Member of the Intergovernmental Council of Countries Exporters of Copper (CIPEC)
The country have signed a trade agreement with 21 other countries in the São Paulo Round of the Global System of Trade Preferences among Developing Countries (GSTP). It also benefits fromthe Economic PartnershipAgreements with the EUwithin the frameworkof the EU-ACPCotonou Agreement.
Non Tariff Barriers
There are generally few barriers to trade. On occasion, the government has imposed bans on importing certain products (meat).
Customs Duties and Taxes on Imports
Zimbabweapplies the HarmonizedCommodity CodingSystem.COMESA membercountries such asSADCare working to establishcustoms unions.
The Government of Zimbabwe requires the following import documentation: a bill of entry plus relevant invoices, shipping documents such as a bill of lading, freight statements, and certificates of origin, especially for products entering from member states of SADC and the PTA.
Importingsamplesand other temporaryproducts requiresthe payment of adeposit, whichis refundableon export,orapplying for a temporaryimportprivilegeguaranteed bya bank orinsurance company.
Although retailers have existed in Zimbabwe for a long time, the introduction of global brands and outlets has really kick started the sector forcing local retailers to expand their boundaries to compete with their larger international competitors. Over the years, the distribution sector has become increasingly informal and the actors more numerous. The retail sector has undergone significant change since 2010, and after a period characterized by shortages and an inability to function normally. Retail and distribution sectors constitute the largest share of the country's imports, about 70% of products sold by the retail sub-sector are imported.
Due to the size of the market, most producers of goods sell their products to wholesalers who in turn sell to supermarket chains and specialized outlets in towns and general dealer shops in rural areas. There is a comprehensive and particularly well developed distribution network serving the large supermarket chains in Zimbabwe.
The informal distribution sector represents a large part of retail and wholesale sectors, although to a lesser extent than in other countries. The economic recession and the lowering purchasing power of the inhabitants have lead to an explosion in the number of small kiosks, stands and little family-owned stores.
As of December 2017, Zimbabwe had a population of 16.91 million people, out of which 6.8 million were Internet users, making the penetration rate 40.2%. Zimbabwe has been making advances in internet connectivity in recent years, but mobile internet is still the biggest platform for connectivity throughout the country. Smartphone penetration rate is estimated at 20-23% of the total population, according to TechZim. There is a significant urban-rural divide among Zimbabwean internet users due to fewer deployments of 3G and LTE in rural areas. As a result, a significant share of rural citizens don't have access to the Internet. However, the government aims to build 650 additional telecommunication towers in remote areas through the Universal Services Fund, which should help solve that urban-rural connectivity gap (Newsday). As of July 2018, the most popular browser in the country by market share was Chrome (39.82%), followed by Opera (26.59%), UC Browser (9.34%), Firefox (6.13%), Android (4.55%), and Safari (3.53%). As for search engines, Google (88.83%) dominated the market, followed by Bing (7.05%) and Yahoo (3.27%).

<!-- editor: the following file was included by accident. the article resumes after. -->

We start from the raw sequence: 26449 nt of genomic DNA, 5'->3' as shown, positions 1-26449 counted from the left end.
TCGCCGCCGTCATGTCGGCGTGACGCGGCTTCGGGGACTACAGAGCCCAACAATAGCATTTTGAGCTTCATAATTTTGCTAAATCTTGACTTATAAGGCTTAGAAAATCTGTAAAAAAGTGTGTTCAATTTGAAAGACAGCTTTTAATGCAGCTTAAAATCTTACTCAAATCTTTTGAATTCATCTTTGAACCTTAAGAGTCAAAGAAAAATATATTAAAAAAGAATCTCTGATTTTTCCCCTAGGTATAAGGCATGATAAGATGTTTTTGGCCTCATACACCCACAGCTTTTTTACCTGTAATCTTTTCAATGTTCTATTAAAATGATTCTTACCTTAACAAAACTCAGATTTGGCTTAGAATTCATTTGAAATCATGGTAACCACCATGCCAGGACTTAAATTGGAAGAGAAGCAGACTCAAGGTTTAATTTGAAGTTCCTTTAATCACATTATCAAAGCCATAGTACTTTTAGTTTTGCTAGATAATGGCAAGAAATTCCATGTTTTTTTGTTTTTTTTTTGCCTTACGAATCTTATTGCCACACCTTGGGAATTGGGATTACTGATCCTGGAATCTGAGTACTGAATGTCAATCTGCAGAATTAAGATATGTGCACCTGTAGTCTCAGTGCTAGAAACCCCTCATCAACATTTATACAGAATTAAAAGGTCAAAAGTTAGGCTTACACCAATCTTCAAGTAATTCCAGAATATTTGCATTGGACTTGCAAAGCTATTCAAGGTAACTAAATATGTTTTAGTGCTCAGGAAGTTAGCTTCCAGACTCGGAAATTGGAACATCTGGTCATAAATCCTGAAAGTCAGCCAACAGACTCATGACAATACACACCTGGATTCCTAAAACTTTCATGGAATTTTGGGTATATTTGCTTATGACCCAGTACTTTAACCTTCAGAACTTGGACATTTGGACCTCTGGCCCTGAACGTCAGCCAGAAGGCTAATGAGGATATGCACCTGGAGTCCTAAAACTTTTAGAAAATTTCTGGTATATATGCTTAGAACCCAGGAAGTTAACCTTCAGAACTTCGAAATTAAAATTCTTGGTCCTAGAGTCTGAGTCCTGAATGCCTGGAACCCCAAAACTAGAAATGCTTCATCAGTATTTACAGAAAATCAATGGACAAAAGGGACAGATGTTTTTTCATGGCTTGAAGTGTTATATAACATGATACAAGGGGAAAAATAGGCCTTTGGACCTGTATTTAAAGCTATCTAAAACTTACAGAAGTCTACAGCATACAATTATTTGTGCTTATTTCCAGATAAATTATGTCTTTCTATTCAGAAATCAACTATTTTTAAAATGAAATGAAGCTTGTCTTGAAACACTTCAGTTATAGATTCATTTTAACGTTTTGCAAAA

E-commerce has not yet taken off in Zimbabwe, particularly due to low internet penetration, but also because the culture of online purchasing hasn't been diffused in the country. Additionally, local courier services tend to be expensive and they usually don't deliver to remote areas. The little e-commerce that exists in the country is local and limited to urban areas, and there's virtually no cross-border e-commerce in Zimbabwe. There are some social media shops in the country, mainly on Facebook and Instagram. Hammer & Tongues, a local online shop, revealed that two-thirds of its buyers are male, the highest number of visitors are in the 35-44 age group, and 90% of transactions on the platform were made from Harare and Bulawayo (Tech Zim). Zimbabwean consumers are adopting payment methods such as Ecocash and Zipcash to pay within and outside the country's borders (Marketers Association Zimbabwe). Even though e-commerce hasn't taken off in Zimbabwe yet, the market is expected to improve in the medium term, particularly among the wealthier classes of consumers.
Organizing Goods Transport
Main Useful Means of Transport
Compared tomost otherAfrican countries, Zimbabwehas adequatetransport infrastructure, witha relatively well developedroad network, whichnonethelessrequires renovation works.Mostn cargois transportedbyrail and trucks.Airfreightis also available.
The industry accounts forabout 25% ofZimbabwe'sGDP, but the countryis experiencing aphase ofde-industrializationand the riseof the informal economy.The textile industryin particularcontinues to decline,suffering from competitionfrom clothing and cheap productimports.Miningdominatesthe industrial sector,the country hasabundantmineral resourcessuch asplatinum, chrome,diamonds, gold,nickel, coal, iron, etc.Outside themining sector,the main industriesare timber,chemicals andagribusiness.Keyindustrialplayers includeAnglo AmericanPlatinumLtd.,ImpalaPlatinum HoldingsLtd., Rio TintoPlc,Aquarius Platinumand British American TobaccoZimbabweLtd.
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